Example: Mr. Jacobs died a Wayne, Pennsylvania resident. His $400,000 estate is subject to creditors’ claims totaling $800,000. Mr. Jacobs’ estate is insolvent. The executor must apply the $400,000 towards the debts, and his children inherit nothing.

What Happens to Credit Cards When You Die?

If a credit card is only in your name, at your death no one is eligible to use the card. The amount owed is an estate debt. Your Executor will address this debt along with any other debts you may have.

How Long Does Probate Take?

Probate lasts until all creditor claims are addressed and asset distributed. Your most persistent creditor is the IRS. Your executor must file your final tax return and wait for clearance. If you die in May, your executor will file your final return in April of the following year. Further, real estate must be sold and investments liquidated. So, the time it will take to probate your estate will depend on when you die, your creditors and your assets. Most estates take about one year to complete.

More About Our Probate Department:

Probate Department? You Mean More Than One Probate Attorney? Who Has a Probate Department?

We do. Most firms have one paralegal who handles a small amount of Estate Administration. We have a whole department. Probate is what we do, let us put our experience to work for you.

Reasonable Prices, Years of Experience, We Make Your Job Easier.

In general, we bill hourly for our services rather than taking a percentage. If we do work, you pay us, but if the task is an easy one, then there is no reason to pay us a hefty fee. Our detailed, comprehensive monthly bills explain what you are paying for. We have been Probate Lawyers for over 20 years. Representing Executors isn’t something that we do part-time, this is what we do! For more than two decades Klenk Law has focused only on estate matters. This experience allows us to help you understand the process. We make it easy for you to understand.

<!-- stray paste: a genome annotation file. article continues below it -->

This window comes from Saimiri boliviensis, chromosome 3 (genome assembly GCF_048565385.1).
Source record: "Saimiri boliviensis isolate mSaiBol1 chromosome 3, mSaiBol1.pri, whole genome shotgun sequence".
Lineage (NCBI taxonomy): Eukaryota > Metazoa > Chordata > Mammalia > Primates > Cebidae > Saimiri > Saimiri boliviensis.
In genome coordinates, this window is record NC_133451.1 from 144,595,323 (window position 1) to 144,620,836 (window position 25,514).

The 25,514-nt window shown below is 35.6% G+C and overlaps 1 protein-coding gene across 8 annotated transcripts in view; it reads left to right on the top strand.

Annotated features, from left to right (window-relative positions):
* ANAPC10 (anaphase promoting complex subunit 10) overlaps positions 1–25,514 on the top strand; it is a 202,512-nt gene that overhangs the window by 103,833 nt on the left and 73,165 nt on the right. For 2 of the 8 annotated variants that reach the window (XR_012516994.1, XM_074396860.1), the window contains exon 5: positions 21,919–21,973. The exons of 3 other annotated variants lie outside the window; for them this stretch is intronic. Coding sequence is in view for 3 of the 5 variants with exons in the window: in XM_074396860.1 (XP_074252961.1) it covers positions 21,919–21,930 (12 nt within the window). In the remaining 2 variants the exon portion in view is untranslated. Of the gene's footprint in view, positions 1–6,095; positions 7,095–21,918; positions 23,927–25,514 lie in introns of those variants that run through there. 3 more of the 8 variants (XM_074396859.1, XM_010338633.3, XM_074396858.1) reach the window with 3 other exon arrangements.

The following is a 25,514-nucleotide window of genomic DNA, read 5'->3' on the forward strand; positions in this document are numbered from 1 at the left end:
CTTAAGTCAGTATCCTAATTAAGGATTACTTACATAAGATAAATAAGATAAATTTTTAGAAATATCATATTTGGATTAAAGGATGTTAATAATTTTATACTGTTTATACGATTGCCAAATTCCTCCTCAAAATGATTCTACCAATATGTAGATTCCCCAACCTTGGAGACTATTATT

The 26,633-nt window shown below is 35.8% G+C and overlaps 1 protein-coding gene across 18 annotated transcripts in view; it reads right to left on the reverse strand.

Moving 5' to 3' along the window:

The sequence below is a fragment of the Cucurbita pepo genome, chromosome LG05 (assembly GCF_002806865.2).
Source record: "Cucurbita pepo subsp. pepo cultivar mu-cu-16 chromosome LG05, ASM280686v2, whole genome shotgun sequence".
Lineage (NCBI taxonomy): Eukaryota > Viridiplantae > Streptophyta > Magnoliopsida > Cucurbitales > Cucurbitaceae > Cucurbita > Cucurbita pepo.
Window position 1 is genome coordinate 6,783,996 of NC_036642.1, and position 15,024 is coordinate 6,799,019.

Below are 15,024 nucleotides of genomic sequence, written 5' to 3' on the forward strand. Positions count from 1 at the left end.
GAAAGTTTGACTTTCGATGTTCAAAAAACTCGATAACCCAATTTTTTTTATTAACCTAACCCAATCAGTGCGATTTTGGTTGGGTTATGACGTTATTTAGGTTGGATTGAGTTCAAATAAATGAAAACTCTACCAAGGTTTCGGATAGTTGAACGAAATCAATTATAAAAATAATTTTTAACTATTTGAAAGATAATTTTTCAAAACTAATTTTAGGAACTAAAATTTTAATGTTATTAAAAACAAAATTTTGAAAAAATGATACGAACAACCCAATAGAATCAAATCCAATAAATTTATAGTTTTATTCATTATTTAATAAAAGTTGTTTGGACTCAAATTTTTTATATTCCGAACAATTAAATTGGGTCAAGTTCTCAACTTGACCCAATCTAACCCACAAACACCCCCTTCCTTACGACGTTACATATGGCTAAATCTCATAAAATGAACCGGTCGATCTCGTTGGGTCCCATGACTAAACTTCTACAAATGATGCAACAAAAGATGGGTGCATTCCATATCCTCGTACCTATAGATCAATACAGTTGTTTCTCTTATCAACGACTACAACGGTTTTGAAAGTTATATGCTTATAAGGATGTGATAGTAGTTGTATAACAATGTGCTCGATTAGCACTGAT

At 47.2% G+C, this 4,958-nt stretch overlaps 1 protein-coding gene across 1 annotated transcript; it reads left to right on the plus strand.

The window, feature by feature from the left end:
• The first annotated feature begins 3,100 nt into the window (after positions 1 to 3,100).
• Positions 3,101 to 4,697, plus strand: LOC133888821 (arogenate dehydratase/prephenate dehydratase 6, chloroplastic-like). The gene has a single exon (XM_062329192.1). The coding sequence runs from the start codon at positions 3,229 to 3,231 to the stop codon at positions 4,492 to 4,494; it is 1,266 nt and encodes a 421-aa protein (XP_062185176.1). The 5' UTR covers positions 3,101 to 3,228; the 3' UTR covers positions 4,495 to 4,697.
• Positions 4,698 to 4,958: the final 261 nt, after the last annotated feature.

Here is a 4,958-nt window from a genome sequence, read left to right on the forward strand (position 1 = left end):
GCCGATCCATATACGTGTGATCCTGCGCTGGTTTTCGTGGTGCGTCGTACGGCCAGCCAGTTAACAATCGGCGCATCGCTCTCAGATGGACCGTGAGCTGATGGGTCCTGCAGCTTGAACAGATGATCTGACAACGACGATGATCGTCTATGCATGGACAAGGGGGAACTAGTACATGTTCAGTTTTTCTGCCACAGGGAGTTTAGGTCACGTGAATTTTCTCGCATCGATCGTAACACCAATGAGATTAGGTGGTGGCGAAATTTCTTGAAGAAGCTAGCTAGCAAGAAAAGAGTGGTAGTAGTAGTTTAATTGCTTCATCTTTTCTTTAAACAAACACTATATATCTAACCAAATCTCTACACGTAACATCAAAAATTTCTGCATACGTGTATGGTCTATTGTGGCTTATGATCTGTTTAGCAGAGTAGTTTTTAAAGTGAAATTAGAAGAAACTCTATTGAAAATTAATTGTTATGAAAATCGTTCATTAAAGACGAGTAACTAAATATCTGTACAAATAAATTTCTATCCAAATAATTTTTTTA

We listen and provide our experience where you need it.

Our Experience Saves You Money.

Many firms handle a few Probate matters on a part-time basis. Inexperience is not cost effective. Providing Probate representation is what we do, our experience allows us to focus quickly on the issues that matter. Our focus helps us arrive at the most cost efficient plan. We find the solution to your problem while the others are just warming up.

Executors are Personally Liable; Let us Protect You.

If you are going to serve as an Executor, Personal Representative or Administrator then you have taken on a level of personal liability. You are a fiduciary with a duty to the Beneficiary. You can be made to correct any mistake by using your money. Further, any beneficiary has the right to bring you before a judge to explain every action and every expense. This threat of personal liability is why you have the legal right to retain a lawyer to represent you. The estate pays the bill, but the estate reaps the benefit of efficiency and reduced chance of litigation.

You Are Not Expected to Know All The Answers, But you Pay for any Mistake.

You are not expected to know how to manage every issue that arises. But you are liable if you act upon something you don’t understand when you simply had to hire a professional to assist you. If you fail to retain help and venture out on your own, then you are responsible for your mistakes. Should your error reduce the estate or trust, you are expected to use your funds to repair the damage. If you fail to rectify your error voluntarily, a Beneficiary can force you to explain yourself to a judge. The judge then can Surcharge you. If you are not an expert Personal Representative, why risk a mistake? Protect yourself; the system allows you to use the estate funds to hire an experienced Probate Attorney.

Professional Executors and Trustees Hire Lawyers.

Banks and Trust Companies serve as professional Executors and Personal Representatives. They regularly hire either in-house lawyers or retain Probate Attorneys such as our firm. If professionals refuse to provide services without a Probate Lawyer, why would a non-professional expose themselves to liability and go it alone?

Reasonable Prices | Years of Experience | We Make Probate and Estate Administration Easier.

If you have any questions about Probate or any other estate administration topics, feel free to contact us to schedule a free consultation. For more than two decades Klenk Law has focused only on Estate Law. We’ve seen it all, and this experience allows us to explain complex estate planning techniques clearly and concisely. We make it easy for you to understand estate planning so you can make the best decisions for yourself and your family.

Let us put our expertise to work for you.

Free consultation within 24 hours.